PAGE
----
It's not too late to take action to reduce your U.S. income taxes for 2013. Here are some post year-end tips to reduce your 2013 taxes.
Estimated Tax Payments
Paying estimated taxes, what you project you will owe, can lower the amount of the check you will write when you file your tax return. While it won't reduce your actual income taxes it can reduce any penalty for under payment of taxes. The estimated tax payment for the fourth quarter was due January 15th but you can still make estimated tax payments. So you can project the amount you will owe on your taxes and send a payment in with form 1040-ES. This can be complicated and if you need assistance I would be glad to help you as your CPA.
If you were under 50 years of age in 2013 you may be able contribute and deduct from income up to $5,500 or your taxable compensation for the year, which ever is smaller. If you were 50 or older before 2014 your limits are higher, at $6,500 or your taxable compensation for the year and again which ever is smaller. You have until April 15, 2014 to make your contribution. Be careful to specify to your financial adviser that the contribution is for your 2013 taxes.
If some or all of your income is considered self-employment income, you have an additional option -- a Simplified Employee Pension (SEP) plan. You have until the due date of your tax return, including extensions, to set up and fund your SEP for 2013. In addition, you can contribute up to 25 percent of your net earnings from self-employment (backing out the contributions themselves), up to a comfortable $51,000 for 2013.
Accrual Based Business
Remember for your accrual based business you can include expenses that you incurred and were invoiced for before year-end even if they have not been paid yet. On the other hand you also have to count income that invoiced even if you have not received it yet.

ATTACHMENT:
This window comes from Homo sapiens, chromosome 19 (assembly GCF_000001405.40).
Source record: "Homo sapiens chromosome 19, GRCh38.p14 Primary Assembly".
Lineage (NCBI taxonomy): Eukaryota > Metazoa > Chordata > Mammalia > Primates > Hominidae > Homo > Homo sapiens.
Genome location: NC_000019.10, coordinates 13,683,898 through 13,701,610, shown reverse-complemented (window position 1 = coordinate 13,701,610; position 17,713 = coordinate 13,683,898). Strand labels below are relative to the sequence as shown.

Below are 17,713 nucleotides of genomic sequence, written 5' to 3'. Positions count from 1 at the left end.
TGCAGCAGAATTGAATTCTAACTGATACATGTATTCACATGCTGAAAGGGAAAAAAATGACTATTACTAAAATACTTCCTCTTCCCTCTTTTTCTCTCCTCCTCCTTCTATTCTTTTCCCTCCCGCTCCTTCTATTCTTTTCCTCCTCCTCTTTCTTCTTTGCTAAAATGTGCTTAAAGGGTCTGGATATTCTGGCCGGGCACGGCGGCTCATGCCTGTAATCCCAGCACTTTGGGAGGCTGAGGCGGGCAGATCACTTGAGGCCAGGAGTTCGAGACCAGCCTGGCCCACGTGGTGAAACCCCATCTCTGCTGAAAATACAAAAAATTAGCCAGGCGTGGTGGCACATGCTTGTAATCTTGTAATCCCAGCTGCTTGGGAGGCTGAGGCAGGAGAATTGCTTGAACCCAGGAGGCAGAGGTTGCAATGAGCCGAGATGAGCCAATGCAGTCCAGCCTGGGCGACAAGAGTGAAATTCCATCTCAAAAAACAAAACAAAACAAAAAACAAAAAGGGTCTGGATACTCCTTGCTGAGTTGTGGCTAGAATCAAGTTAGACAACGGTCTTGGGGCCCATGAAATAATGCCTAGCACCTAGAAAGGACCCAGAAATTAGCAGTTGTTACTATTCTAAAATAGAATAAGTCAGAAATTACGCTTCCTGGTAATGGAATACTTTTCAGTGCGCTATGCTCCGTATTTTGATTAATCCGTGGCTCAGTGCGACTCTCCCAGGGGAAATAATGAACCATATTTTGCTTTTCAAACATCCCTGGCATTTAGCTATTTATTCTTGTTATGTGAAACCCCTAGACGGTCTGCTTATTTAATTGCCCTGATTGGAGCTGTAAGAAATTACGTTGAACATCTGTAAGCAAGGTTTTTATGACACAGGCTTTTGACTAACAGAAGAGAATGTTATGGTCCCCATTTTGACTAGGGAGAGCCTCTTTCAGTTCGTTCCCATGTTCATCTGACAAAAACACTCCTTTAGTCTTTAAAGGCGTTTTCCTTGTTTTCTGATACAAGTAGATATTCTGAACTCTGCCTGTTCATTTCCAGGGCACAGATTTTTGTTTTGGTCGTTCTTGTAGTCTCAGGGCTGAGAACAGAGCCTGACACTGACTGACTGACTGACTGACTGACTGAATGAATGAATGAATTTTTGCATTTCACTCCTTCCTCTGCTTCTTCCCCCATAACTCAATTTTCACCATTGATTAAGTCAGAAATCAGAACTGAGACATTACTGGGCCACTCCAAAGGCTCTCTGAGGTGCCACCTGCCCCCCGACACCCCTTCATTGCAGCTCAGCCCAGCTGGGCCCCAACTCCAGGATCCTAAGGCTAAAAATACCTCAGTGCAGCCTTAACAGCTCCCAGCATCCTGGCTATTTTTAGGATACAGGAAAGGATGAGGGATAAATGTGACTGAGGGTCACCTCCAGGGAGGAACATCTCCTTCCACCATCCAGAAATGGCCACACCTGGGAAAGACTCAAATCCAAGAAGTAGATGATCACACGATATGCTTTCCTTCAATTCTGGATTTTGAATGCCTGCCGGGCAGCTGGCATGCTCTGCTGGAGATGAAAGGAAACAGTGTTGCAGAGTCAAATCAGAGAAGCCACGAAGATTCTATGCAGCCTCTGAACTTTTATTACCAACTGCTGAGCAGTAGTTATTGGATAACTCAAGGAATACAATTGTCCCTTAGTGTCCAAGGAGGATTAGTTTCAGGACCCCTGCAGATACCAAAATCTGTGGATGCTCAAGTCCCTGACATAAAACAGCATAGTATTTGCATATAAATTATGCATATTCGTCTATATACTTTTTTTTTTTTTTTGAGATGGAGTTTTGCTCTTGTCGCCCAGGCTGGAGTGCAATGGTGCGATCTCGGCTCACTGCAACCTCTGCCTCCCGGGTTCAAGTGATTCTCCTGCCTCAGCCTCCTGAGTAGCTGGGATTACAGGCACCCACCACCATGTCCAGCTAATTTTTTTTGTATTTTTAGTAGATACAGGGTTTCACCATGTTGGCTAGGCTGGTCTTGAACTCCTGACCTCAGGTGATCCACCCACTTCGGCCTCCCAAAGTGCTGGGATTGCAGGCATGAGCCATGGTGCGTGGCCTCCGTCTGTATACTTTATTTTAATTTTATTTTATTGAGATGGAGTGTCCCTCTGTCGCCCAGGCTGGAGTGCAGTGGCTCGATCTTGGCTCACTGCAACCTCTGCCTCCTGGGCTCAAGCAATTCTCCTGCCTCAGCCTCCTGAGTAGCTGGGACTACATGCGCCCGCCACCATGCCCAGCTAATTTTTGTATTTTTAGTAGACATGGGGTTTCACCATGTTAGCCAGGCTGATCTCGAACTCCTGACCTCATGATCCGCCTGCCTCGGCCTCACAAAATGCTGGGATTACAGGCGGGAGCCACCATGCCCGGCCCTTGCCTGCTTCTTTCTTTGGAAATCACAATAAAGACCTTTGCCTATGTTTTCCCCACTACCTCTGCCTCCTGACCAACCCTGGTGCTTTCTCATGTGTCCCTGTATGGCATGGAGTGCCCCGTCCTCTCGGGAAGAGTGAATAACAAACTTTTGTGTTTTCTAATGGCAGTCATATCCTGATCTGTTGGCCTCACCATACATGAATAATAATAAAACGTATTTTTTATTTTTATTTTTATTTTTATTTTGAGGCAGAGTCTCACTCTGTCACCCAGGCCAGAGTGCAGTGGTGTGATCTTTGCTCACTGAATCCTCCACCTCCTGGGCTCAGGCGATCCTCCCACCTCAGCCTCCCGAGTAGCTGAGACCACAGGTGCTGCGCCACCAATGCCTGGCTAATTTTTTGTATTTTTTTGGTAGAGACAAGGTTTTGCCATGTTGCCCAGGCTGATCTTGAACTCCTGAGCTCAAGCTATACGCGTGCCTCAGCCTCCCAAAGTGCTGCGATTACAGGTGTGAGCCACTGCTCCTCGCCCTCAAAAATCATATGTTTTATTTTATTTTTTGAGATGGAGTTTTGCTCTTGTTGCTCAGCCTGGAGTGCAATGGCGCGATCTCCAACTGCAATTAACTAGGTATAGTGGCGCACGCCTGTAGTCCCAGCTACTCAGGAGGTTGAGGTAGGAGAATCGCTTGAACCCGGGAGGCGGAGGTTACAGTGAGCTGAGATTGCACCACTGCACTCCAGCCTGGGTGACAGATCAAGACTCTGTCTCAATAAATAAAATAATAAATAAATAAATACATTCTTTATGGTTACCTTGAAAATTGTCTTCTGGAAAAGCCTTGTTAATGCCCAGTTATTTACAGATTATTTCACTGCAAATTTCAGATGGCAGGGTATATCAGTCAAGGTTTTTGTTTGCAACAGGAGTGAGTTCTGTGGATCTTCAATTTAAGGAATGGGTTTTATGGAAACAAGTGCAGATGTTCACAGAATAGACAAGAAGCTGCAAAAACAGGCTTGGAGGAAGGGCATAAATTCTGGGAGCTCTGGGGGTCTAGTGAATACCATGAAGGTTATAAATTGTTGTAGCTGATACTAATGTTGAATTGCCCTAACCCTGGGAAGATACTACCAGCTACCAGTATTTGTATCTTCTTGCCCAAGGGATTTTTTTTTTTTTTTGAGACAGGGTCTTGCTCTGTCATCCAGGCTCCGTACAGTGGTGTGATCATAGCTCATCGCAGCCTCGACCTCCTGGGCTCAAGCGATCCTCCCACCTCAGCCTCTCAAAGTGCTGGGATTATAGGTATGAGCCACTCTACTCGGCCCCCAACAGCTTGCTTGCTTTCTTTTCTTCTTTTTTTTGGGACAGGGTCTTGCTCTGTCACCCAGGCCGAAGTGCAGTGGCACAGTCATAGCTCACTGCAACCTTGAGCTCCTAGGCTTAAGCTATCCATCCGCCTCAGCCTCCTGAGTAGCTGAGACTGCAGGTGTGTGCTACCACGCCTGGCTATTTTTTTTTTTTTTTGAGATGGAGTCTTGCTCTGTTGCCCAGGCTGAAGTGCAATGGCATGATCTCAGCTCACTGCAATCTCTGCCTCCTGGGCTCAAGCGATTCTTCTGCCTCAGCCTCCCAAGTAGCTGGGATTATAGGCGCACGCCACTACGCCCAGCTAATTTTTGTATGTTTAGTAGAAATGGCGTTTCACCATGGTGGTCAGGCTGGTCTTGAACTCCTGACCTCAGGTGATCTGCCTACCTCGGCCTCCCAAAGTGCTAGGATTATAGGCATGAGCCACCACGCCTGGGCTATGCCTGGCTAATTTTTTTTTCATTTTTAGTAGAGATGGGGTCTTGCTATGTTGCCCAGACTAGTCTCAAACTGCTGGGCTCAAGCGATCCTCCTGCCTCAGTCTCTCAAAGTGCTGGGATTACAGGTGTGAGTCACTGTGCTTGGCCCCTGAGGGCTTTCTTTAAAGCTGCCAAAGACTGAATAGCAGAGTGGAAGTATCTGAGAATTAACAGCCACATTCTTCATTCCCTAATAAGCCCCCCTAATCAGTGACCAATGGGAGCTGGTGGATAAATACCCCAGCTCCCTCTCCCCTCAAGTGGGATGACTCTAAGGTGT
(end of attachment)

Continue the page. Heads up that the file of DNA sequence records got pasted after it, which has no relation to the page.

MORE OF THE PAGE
Cash Based Business
Remember too for your cash based business that any expenses you put on a credit card before year-end can be deducted in 2013. So carefully enter your credit card transactions for 2013 into your books/accounting software.
Auto and Travel Expenses
Depending on how your vehicles have been accounted for in the past you may be able to choose between actual expenses and using the standard mileage rate to deduction your auto expenses. In addition if you travel overnight for your business you may be able to choose between actual and per-diem expenses. In both of these areas a little work to make sure you have records of your mileage and overnight travel may enable you to save money on your tax return. So now is the time to review 2013 and your calander and make sure you are getting the full benefit from what the IRS allows you to deduct for your business and and un-reimbursed employee expenses.
Sometimes a little knowledge can save you some cash at tax time.
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My posts contain general information that does not fit every situation, they are not all inclusive, and as always for your tax situation everything "depends on facts and circumstances." In addition, the information/IRS requirements are always subject to change. So call me to talk about your specific facts and circumstances and what you want to accomplish.